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After Combat Stress, Violence Can Show Up At Home

Apr 27, 2016
Originally published on April 29, 2016 2:43 pm

Stacy Bannerman didn't recognize her husband after he returned from his second tour in Iraq.

"The man I had married was not the man that came back from war," she says.

Bannerman's husband, a former National Guardsman, had been in combat and been diagnosed with post-traumatic stress disorder. He behaved in ways she had never expected, and one day, he tried to strangle her.

"I had been with this man for 11 years at that point, and there had never been anything like this before," Bannerman said. "I was so furious and so afraid."

At first, she thought it was just a problem within her marriage. She called a hotline for military families to ask for help and learned something else she hadn't expected.

"The woman operating the hotline began weeping," Bannerman remembered. "She was getting so many of these calls from military spouses all over the country."

The debate about the relationship between domestic violence and post-traumatic stress disorder has waxed and waned since the invasions of Iraq and Afghanistan, but has never quite gone away. Headlines periodically reignite it, as when the son of former Alaska Gov. Sarah Palin, who is an Iraq vet, faced domestic violence allegations earlier this year.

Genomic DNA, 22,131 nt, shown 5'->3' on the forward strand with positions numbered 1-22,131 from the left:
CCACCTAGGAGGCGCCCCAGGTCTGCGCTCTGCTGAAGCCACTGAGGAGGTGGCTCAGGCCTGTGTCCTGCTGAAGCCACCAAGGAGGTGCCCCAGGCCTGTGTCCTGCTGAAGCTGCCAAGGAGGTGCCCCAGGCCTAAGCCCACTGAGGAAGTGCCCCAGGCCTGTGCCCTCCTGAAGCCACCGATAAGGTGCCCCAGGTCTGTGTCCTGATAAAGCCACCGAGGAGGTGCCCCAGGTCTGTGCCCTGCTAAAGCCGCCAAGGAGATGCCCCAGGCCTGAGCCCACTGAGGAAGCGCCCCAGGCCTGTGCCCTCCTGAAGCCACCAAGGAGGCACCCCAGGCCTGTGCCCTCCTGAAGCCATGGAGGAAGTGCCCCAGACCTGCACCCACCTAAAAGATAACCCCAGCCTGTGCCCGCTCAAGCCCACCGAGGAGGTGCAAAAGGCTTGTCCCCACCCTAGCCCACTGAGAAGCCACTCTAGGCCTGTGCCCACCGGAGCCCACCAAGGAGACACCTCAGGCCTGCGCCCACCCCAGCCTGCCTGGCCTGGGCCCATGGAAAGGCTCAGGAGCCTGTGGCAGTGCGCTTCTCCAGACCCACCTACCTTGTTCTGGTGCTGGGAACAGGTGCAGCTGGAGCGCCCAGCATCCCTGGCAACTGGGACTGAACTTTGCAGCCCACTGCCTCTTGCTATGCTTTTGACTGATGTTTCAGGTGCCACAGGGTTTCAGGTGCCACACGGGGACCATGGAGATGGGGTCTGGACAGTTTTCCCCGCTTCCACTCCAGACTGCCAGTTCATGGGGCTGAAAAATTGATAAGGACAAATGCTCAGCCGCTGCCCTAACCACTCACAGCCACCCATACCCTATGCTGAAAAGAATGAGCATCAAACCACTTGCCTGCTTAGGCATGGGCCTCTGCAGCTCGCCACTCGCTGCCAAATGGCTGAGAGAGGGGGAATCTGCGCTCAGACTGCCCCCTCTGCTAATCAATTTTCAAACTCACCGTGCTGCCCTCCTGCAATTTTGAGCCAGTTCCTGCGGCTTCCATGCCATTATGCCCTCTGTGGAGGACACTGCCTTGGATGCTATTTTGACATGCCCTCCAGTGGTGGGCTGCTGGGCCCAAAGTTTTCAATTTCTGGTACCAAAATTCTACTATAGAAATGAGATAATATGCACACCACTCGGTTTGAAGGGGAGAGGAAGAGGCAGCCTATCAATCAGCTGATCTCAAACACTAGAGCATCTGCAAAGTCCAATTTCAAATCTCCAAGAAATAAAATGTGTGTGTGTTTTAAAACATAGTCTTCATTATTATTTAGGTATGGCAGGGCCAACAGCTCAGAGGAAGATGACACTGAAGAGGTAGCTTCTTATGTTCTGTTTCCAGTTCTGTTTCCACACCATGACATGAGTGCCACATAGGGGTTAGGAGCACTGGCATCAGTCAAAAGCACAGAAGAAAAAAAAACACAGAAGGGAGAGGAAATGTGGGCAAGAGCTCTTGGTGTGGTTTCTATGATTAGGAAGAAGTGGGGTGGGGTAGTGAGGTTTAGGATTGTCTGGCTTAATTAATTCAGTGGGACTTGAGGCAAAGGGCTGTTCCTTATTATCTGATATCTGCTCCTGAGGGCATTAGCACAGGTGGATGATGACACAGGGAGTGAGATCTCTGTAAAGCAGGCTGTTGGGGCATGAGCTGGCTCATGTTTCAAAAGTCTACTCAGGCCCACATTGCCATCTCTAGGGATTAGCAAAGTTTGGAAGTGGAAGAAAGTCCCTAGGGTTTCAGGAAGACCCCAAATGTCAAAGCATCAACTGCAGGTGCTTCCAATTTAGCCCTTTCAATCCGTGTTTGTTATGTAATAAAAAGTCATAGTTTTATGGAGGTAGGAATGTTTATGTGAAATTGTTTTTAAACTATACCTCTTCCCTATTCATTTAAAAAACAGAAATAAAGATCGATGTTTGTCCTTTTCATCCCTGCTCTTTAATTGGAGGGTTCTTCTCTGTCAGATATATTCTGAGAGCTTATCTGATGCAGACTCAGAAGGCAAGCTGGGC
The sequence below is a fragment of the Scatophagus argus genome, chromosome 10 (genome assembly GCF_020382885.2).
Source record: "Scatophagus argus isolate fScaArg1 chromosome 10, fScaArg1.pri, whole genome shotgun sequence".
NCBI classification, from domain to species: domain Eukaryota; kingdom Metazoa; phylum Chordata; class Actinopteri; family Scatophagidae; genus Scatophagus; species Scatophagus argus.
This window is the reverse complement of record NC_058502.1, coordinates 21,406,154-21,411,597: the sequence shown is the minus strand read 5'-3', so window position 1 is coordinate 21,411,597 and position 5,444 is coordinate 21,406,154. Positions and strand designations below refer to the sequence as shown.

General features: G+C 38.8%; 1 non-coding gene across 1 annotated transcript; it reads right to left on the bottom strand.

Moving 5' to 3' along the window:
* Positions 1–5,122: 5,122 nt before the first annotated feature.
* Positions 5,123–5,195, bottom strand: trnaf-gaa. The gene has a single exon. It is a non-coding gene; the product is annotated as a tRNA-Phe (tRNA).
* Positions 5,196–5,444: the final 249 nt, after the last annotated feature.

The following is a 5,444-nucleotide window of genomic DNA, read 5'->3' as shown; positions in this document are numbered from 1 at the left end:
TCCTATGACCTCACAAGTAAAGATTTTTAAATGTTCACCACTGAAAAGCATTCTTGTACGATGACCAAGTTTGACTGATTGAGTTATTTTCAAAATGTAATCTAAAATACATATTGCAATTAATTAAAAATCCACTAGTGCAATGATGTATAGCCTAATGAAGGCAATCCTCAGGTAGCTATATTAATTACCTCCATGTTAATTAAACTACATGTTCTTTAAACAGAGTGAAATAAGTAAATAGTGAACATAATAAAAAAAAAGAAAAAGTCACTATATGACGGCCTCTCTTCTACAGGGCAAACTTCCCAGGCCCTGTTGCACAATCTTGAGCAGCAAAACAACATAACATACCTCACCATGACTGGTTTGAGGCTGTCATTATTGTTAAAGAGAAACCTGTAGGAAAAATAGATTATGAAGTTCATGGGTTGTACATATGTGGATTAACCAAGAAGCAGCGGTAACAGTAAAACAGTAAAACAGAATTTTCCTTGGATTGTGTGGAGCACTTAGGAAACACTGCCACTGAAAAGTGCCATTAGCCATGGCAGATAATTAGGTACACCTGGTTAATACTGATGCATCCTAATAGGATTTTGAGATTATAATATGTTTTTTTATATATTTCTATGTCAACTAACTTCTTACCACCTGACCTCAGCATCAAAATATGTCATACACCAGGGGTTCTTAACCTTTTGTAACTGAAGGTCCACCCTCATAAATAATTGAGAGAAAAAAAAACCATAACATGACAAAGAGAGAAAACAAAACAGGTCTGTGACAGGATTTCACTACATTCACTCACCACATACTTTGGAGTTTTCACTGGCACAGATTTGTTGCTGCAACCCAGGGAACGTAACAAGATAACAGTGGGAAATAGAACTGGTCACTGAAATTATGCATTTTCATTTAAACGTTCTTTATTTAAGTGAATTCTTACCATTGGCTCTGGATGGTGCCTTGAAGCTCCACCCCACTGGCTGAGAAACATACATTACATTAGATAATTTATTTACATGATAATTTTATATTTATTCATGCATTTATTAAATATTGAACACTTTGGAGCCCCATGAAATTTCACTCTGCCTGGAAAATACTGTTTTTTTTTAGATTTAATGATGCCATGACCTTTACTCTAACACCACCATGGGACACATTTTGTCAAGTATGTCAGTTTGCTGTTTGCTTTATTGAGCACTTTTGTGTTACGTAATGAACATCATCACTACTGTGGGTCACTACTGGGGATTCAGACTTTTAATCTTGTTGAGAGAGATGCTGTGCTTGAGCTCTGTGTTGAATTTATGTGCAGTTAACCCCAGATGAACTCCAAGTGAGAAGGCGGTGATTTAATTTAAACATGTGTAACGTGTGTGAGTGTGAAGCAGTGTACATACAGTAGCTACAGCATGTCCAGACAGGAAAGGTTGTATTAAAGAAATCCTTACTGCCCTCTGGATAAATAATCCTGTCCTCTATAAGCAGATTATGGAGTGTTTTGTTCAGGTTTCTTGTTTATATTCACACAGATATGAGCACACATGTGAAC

When Stress Gives Way To Aggression

Veterans' advocates are anxious about the stereotype of combat vets as ticking time bombs, which is contradicted by the vast majority of former troops who live with post-traumatic stress and never hurt anyone.

There is a link, however, between PTSD and violence, said Dr. Casey Taft, a top researcher with the Department of Veterans Affairs. Vets with PTSD are three times more likely to be violent, he said.

"When one is exposed to war-zone trauma and combat trauma, they are going to be more likely to assume the worst and assume people are trying to do harm to them — and more likely to respond to that with aggressions," he said.

For many sufferers of post-traumatic stress, the terror and adrenaline of a life-threatening moment won't go away. When that builds into aggression, the target can often be a wife or girlfriend.

More than a third of women and about a fourth of men surveyed in the U.S. have experienced "intimate partner violence" at some point in their lives, according to public health statistics. Studies commissioned by the VA suggest those levels are about the same among active-duty troops and veterans, but more such research is ongoing.